Microsoft, working with Alaska Airlines, will begin purchasing sustainable aviation fuel (SAF) for employee travel between its Seattle-area headquarters and Los Angeles, San Francisco and San Jose, Calif. The routes are the three that are most commonly flown by employees of the tech giant.
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Under the arrangement, Microsoft will purchase SAF credits from Amsterdam-based SAF distributor SkyNRG, which will then deliver the fuel to the Alaska Airlines airport fueling system. The fuel, which derives from waste oil, is produced in Southern California by Los Angeles-based World Energy. SAF delivers a carbon reduction of approximately 75% compared to traditional kerosene-based jet fuel.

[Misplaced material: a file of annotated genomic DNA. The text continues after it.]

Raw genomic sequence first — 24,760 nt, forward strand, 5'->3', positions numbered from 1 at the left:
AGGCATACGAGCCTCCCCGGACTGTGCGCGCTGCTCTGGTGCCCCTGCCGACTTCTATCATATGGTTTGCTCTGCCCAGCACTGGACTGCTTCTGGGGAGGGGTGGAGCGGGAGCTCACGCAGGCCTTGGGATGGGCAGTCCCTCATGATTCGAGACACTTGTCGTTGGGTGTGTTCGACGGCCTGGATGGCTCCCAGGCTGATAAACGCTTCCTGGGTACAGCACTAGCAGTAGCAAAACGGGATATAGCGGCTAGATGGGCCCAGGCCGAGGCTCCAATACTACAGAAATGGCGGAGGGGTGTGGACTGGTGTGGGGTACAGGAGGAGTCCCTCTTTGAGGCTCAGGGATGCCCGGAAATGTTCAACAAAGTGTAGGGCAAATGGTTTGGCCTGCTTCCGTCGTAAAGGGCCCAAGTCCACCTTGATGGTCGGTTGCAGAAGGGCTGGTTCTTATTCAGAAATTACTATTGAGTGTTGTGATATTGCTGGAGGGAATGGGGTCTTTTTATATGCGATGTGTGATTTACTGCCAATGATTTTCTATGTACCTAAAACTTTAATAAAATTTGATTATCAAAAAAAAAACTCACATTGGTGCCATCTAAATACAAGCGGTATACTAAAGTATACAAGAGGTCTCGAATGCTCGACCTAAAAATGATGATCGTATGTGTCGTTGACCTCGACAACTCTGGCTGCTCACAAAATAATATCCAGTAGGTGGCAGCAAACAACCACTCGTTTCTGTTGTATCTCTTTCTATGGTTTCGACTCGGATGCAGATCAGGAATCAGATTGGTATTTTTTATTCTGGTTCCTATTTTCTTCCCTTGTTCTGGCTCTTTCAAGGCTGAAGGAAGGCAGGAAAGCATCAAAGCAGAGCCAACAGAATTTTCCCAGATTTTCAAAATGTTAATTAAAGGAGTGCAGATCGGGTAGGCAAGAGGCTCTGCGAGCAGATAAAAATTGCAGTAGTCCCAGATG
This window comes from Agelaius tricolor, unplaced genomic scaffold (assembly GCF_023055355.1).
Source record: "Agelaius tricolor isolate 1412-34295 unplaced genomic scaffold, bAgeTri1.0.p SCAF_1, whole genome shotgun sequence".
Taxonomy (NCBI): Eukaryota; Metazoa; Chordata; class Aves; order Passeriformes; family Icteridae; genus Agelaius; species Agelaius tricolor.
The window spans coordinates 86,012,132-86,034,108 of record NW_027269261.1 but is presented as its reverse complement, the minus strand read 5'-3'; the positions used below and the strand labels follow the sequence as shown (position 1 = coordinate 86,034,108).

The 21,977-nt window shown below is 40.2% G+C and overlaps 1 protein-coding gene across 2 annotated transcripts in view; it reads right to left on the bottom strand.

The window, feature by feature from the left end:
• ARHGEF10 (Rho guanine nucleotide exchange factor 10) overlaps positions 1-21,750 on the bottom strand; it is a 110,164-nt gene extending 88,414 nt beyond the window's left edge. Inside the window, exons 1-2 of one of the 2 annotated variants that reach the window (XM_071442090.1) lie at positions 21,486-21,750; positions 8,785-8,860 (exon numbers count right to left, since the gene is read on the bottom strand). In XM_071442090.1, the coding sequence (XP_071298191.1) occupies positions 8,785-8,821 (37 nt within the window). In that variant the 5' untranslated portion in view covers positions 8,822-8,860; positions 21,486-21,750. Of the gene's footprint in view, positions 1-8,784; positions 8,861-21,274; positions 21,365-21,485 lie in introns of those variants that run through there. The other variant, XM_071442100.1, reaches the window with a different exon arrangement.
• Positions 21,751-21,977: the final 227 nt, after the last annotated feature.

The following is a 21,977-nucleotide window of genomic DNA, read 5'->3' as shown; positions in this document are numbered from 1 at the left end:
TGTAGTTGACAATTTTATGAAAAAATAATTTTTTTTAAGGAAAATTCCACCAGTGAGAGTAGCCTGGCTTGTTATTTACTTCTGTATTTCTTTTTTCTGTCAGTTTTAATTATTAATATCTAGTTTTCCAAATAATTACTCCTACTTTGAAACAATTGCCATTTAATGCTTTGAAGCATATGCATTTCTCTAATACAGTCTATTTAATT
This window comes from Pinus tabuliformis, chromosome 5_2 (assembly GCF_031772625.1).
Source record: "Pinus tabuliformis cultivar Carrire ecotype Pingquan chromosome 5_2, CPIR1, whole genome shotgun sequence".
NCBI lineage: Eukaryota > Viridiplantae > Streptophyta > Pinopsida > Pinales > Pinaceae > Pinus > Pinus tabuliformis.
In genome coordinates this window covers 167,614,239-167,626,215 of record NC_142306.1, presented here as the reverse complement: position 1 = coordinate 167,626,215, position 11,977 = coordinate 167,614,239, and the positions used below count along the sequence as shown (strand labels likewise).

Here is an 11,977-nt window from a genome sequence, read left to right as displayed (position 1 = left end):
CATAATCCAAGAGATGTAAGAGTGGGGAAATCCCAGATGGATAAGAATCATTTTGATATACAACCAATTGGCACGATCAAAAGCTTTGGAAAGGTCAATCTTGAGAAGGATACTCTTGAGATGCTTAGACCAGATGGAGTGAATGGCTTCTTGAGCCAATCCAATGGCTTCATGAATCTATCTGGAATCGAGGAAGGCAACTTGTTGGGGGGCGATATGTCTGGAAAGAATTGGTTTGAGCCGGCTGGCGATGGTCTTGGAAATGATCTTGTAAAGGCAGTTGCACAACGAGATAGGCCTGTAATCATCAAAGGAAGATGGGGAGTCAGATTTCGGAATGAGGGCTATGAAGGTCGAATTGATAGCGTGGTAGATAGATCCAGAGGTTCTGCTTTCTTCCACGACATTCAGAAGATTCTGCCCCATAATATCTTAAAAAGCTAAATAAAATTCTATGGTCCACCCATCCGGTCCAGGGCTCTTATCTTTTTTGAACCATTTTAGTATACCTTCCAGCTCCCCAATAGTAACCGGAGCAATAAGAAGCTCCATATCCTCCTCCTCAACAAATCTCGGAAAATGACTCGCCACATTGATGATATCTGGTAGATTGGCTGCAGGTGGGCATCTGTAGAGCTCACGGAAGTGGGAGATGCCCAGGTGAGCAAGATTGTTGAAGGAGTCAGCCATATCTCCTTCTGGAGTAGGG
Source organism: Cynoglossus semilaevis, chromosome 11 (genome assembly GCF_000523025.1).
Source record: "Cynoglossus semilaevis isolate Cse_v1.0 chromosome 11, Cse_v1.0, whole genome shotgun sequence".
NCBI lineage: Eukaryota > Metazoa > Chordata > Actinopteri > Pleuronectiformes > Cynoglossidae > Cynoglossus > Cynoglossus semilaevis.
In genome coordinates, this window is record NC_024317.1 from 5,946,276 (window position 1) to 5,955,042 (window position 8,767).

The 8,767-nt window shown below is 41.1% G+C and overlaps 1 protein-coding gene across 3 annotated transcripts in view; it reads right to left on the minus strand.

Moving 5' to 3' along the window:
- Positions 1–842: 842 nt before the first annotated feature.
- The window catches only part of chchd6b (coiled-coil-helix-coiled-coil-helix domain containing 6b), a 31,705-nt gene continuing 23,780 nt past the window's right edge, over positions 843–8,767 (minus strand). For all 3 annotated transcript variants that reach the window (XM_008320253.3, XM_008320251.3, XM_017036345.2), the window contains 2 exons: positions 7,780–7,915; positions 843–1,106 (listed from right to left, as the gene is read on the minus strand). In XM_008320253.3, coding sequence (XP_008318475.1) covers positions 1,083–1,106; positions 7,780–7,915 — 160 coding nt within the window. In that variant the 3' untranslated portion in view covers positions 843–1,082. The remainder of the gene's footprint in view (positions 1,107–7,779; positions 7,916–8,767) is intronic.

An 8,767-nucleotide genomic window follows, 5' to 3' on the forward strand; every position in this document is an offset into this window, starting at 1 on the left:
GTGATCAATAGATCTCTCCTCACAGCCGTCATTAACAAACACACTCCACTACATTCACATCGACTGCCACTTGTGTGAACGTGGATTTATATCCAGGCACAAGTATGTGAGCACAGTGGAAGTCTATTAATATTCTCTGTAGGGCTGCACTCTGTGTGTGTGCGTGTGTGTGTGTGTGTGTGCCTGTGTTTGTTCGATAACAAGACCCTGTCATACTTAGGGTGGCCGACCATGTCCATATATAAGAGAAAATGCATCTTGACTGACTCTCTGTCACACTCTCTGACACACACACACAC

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The SAF agreement is the first of its kind between a U.S. corporation and a commercial airline, the companies said.
"We hope this sustainable aviation fuel model will be used by other companies as way to reduce the environmental impact of their business travel," Judson Althoff, executive vice president of Microsoft's Worldwide Commercial Business, said in a statement.
The airline industry has pledged to reduce emissions 50% from 2005 levels by 2050. IATA estimates that annual production of SAF is currently 13 million gallons, a tiny fraction of the approximately 80 billion gallons per year of fuel that airlines were using prior to the Covid-19 pandemic.
IATA would like to see production increase to 1.8 billion gallons by 2025, the quantity it says would be a tipping point at which prices drop and purchases snowball.